It will yet be not amiss, (that I may not in the sequel be mistaken) to give notice by the way, That what I have said of this Level in Heavy Fluides, is not so to be understood, as if this Level were in all cases Mathematically exact: For, though it ought so to be, if nothing else did intervene than what we have hitherto taken into consideration; yet ma∣ny times some little accidents do disturb it: As, when a Drop of water, on a dry board, keeps a convex Figure, ei∣ther because of some little Viscosity therein, or as shunning the contact of that dry surface; and Quick-silver in a Glass-Pipe, or like Vessel, will have a visibly convex surface, as shunning the contact of the Glass; and the like would hap∣pen in water, if the glass were greasie. And contrary-wise, the surface of water in such a clean Vessel would be rather concave; and so, I suppose, would be the surface of Quick-silver if the Glass were guilded within, because of its easie application of it self to Gold. It is observable also, that water in very slender Pipes, will rise visibly higher than the surface of that in the broad Vessel; because the Air can more conveniently apply its pressure on that broader Ves∣sel, than in the slender Pipe. And Fluides will many times, upon motion, retain an Undulation, or dancing up and down, sometimes above, sometimes below, the true Level, for a considerable time before they rest: Upon a like rea∣son, that a Pendulum will swing back and forth beyond the Perpendicular on either side, not by its weight simply con∣sidered, Page  8 (which would rest precisely at the Perpendicular, without rising on the other side,) but by reason of its con∣tracted Impetus. But these and other little inequalities, which are to be accounted for from divers accidents, we here neglect; and consider onely, what would be the re∣sult of the Gravity and Fluidity, freed from such other Accidents, too copious here to be insisted on. Our mean∣ing therefore is, that (setting aside other Accidents) a Fluid Body, will, by its Gravity, reduce it self to such a Level; and being so reduced, will so by counterpoise preserve it self, if not disturbed by other Force.

But it is here objected, That water upon water doth not Gravitate, (and the like of other not-springy Fluides;) be∣cause an Element (say they) doth not gravitate in its own place. And, for instance, they tell us, That a man under water, feels not the weight of the water over him, (in Fig. 11.)

Before I directly answer this Objection, I have this to say to the Principle they alledge: That the intendment there∣of at first, was no more but this; That the tendency of a heavy Body, being to the Earths Center; when there it is, its Heaviness (if not otherwise pressed) will not endea∣vour any further motion; (for, to move further, were to move from the Center:) And accordingly, if the tendency of any other Body be to a certain place, as its term; when there it is, that Principle will not endeavour a motion from thence; (for, so to do, were to move contrary to its own nature:) And if it be carried further, it must be from some other cause, (as when a Pendulum swings beyond the per∣pendicular, it is not from weight simply considered, which would there have stayed; but from an Impetus imnpressed by a precedent motion.) And thus far that Principle is just and good. But the Objection perverts it to a sense never intended by the first Introducers.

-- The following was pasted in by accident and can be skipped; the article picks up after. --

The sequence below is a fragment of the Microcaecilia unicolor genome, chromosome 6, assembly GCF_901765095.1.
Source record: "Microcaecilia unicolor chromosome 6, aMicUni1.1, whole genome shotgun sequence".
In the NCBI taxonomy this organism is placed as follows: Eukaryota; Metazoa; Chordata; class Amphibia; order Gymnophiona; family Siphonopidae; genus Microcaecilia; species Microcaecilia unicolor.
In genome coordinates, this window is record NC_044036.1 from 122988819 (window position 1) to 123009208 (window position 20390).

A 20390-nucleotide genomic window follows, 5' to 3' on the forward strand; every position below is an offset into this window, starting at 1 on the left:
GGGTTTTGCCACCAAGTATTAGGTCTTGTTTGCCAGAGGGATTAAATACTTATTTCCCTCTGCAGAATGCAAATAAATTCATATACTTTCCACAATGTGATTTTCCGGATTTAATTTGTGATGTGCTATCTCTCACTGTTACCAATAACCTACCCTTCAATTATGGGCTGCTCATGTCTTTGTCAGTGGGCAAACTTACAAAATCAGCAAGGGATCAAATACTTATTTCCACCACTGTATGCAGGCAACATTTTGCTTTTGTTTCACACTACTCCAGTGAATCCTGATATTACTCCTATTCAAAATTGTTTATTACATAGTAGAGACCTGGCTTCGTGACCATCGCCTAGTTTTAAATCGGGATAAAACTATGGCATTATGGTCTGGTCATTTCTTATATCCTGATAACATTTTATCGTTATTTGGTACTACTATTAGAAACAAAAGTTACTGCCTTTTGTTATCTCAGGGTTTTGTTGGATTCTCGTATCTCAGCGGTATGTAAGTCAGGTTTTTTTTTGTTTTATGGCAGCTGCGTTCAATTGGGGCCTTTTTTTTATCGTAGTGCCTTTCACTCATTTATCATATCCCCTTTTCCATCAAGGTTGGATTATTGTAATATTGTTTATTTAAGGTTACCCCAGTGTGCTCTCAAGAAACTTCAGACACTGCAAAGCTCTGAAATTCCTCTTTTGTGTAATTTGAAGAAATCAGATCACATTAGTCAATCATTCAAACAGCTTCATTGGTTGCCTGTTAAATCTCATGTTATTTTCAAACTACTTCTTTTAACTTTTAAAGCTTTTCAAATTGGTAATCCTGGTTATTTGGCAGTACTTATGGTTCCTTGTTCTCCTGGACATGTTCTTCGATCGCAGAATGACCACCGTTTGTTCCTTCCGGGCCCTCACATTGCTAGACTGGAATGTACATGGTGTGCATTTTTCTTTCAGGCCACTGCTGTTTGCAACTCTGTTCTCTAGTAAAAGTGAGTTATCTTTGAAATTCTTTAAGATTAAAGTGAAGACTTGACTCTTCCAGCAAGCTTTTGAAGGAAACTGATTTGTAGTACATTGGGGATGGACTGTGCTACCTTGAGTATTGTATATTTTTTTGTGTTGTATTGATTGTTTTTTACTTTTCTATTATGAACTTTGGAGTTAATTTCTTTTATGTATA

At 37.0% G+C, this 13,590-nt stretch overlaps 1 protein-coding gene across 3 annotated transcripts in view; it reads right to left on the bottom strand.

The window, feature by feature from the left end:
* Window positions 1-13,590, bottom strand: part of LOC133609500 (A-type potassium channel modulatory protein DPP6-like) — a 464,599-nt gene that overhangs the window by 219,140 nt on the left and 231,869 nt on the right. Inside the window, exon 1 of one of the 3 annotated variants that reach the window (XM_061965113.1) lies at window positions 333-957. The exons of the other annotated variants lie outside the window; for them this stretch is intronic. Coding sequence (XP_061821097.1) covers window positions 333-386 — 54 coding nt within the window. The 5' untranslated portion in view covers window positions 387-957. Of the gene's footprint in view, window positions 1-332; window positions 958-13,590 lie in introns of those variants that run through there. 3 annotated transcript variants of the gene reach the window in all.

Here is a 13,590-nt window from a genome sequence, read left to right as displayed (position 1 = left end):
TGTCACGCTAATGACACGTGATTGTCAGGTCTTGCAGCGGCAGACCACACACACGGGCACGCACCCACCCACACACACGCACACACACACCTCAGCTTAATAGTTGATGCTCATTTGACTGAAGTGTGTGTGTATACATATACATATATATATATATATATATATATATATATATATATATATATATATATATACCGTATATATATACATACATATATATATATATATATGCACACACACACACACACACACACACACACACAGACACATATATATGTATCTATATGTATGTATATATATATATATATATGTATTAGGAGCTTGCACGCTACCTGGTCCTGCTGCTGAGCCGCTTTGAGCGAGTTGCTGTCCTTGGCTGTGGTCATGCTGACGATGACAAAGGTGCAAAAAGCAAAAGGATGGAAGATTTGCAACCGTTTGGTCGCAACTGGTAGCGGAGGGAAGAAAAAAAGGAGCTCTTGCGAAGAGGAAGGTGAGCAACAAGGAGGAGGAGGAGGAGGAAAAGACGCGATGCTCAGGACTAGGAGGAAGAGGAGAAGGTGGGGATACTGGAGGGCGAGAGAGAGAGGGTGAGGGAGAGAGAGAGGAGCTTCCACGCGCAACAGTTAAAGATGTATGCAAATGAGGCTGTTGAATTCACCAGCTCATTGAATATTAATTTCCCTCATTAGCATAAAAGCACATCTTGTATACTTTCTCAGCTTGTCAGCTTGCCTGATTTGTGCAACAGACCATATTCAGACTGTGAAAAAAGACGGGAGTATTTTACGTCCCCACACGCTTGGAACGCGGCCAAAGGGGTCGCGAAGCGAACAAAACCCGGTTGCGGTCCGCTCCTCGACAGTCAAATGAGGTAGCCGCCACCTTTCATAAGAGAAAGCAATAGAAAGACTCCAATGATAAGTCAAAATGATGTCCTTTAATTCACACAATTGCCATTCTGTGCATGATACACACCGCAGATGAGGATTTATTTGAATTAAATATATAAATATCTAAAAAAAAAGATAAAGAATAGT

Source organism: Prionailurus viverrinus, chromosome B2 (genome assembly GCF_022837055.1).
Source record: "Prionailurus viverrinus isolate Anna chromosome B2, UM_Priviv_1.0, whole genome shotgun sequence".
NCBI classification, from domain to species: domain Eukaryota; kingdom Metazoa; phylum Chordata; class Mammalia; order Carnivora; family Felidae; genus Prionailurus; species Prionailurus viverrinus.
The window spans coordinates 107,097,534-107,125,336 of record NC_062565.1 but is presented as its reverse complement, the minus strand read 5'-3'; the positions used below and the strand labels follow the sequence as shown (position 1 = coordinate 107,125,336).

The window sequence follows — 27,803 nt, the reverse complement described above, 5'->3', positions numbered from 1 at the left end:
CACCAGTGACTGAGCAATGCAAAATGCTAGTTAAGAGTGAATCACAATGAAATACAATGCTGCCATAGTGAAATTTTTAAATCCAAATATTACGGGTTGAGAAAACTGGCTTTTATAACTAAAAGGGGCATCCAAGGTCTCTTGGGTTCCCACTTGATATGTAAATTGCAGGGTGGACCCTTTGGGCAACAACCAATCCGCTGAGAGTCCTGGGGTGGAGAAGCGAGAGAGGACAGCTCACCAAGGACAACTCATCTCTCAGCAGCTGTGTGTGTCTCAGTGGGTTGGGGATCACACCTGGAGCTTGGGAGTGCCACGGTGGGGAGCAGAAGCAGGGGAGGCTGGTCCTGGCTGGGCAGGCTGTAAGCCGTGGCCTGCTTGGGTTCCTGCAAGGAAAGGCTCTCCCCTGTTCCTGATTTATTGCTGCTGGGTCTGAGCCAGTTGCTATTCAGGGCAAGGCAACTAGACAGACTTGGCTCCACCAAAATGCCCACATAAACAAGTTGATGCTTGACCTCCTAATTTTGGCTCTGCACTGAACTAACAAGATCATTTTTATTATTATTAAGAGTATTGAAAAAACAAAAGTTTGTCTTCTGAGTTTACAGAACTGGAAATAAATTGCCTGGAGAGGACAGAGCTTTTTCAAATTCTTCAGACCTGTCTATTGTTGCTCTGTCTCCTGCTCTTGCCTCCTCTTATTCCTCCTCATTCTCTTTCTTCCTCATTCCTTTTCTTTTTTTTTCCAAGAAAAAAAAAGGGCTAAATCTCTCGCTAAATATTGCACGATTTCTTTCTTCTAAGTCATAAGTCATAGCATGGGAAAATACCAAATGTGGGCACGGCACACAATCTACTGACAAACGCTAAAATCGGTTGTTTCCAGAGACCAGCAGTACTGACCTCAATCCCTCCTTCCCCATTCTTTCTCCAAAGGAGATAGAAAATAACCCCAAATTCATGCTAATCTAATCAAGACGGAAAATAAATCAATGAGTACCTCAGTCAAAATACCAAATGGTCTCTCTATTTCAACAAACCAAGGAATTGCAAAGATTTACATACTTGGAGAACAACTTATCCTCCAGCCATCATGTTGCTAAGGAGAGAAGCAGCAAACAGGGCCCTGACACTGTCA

Page  9Next, I would ask; What is meant by the Waters own Place? And particularly, Whether water in a Pond, artifici∣ally contrived on the top of a Tower, be in its own Place? If so, then, though a hole were in the bottom, it ought not to run out. If not in its own place, then the Reason fails; for even there a Diver shall no more feel the weight of the water, than if in the Thames. So that it is not its be∣ing in its own Place, but somewhat else, that makes the weight not to be felt.

To avoid this therefore, and the like Instances; they now explain their meaning to be, That it doth not Gravitate on any thing which is not specifically lighter than it self. And to this Explication it is that we are to apply our Answer.

But neither will this hold. For it is manifest (to use an ordinary Instance) that a Vessel pierced near the bottom, (in Fig. 12, 13.) will run with a fuller and stronger stream, than if at the middle, or near the top; and more when it is full, than when half out, or almost empty. Which argues a Pressure of the upper parts upon those near the vent.

And to say, they press not on the intermediate parts, but onely on the Air without; is a meer evasion. For the remoter parts of the water cannot press that Air, but by pressing that which is between; like as in a crowd, he that is at a distance cannot thrust him that is at the door, but by thrusting those that are between: And, with a Pole, we cannot thrust that at the end of it, but by thrusting the Pole: Nor, with a Rope, draw that which is fastened to it, but by drawing the Rope.

Where yet there is a signal difference between Trusion and Traction. In Trusion, it sufficeth, that the thing be conti∣guous, though there be no Connexion; but in Traction there must be a Connexion, and that strong enough; else the string will break, and the weight not follow. And though a Heap of Sand will suffice to press down the Scale; yet a Page  10 Rope of Sand will not serve to draw it up. And therefore Mr. Line's Funiculus (in his Explication of the Torricel∣lian Experiment) must have somewhat of Texture (as well as Contiguity) to give it strength; without which it will not be able to sustain the weight of the suspended Quick-silver. But certainly, if the parts of a Fluid be able to Draw one another, much more will they be able to Thrust one ano∣ther; that is, the one to Gravitate upon the other.